Cape Farewell – The Southern Tip of Greenland
As explorers mapped the worlds Oceans and coastlines they discovered certain major headlands that were formed by countries and continents extending into great oceans. These headlands became known as ‘Capes’ and around the world there are a few that stand out – Cape Farewell is one of these. The southern tip of Greenland can be an inhospitable place and heading south into the Atlantic from it the next stop is Antarctica. This mass of water, frequent storms and ice have sculptured Cape Farewell into a formidable line of cliffs, mountains and turbulent reefs and skerries.
For many years I have planned to try and kayak around this Cape, few have done it before and it is certainly not a place for the faint hearted. To be successful around the Cape you need a blend of skill, planning, luck with the weather and luck with the ice. This year a team of nine kayakers from the UK managed all of these components and paddled around the Cape.
Led by myself on my tenth Greenland expedition we set off from the most southerly Greenland settlement, Appilatoq, and spent 15 days on the water. The conditions were some of the best for over 10 years and with settled weather and very little sea ice to cause problems we were able to paddle on most days.
The first major headland before Cape Farewell is called Cape Christian and this was paddled round and an amazing campsite found before the wind increased to about Force 6. The following day the wind had gone and the fog had arrived, the team navigated onto Cape Farewell. A storm beach gave a landing just before the Cape to rest as the fog cleared. Rounding the Cape in sunshine the extent of the coastlines exposure was clear for all to see. It was another 5 hours before a landing could be found, with massive ice bergs all around and the Atlantic swell making itself known. The weather was as good as it could get in this part of the world and the scenery and paddling had to be some of the most spectacular on the planet. Cape Farewell was in the bag and the final big headland of Cape Hoppe on the south east coast was also soon to be paddled around.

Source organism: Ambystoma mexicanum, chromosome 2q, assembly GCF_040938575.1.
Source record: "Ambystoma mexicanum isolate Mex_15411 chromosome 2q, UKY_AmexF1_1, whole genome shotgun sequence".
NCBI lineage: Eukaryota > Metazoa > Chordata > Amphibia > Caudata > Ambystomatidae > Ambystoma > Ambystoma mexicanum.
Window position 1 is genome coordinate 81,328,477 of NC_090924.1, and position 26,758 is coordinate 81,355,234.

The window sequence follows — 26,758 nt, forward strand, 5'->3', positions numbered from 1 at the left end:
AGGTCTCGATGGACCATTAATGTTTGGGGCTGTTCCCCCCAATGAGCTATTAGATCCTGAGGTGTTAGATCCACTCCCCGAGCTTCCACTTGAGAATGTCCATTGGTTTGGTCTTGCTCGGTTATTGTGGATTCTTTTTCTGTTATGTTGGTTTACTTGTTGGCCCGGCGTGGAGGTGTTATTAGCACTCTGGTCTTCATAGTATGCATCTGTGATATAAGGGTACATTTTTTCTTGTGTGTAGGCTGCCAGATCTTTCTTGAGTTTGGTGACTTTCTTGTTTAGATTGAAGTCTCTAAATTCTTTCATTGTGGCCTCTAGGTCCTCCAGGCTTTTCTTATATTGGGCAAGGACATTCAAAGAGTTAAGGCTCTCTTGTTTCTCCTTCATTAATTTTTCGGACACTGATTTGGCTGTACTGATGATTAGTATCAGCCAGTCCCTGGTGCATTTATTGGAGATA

Having paddled the Capes the team spent a few days exploring on up the east coast before returning to Appilatoq via the famous shipping through rout of Prins Christian Sund. This immense fjord cuts through the south of Greenland from the east to west coast and save ships having to go round the notorious Cape Farewell. This said the fjord is still 600 metres deep, flows at 5 knots in the narrows, has glaciers cascading into it from all sides, is often blocked by ice and can funnel winds in excess of 100kph. So again it is not a place to take lightly, as at one point the paddling team found out with force 8 catabatic winds from a glacier causing a forced campsite having hauled the kayaks a shore at one point.
On the 22nd August 2009 the successful team returned to Appilatoq being one of only a few groups to have paddled the Cape.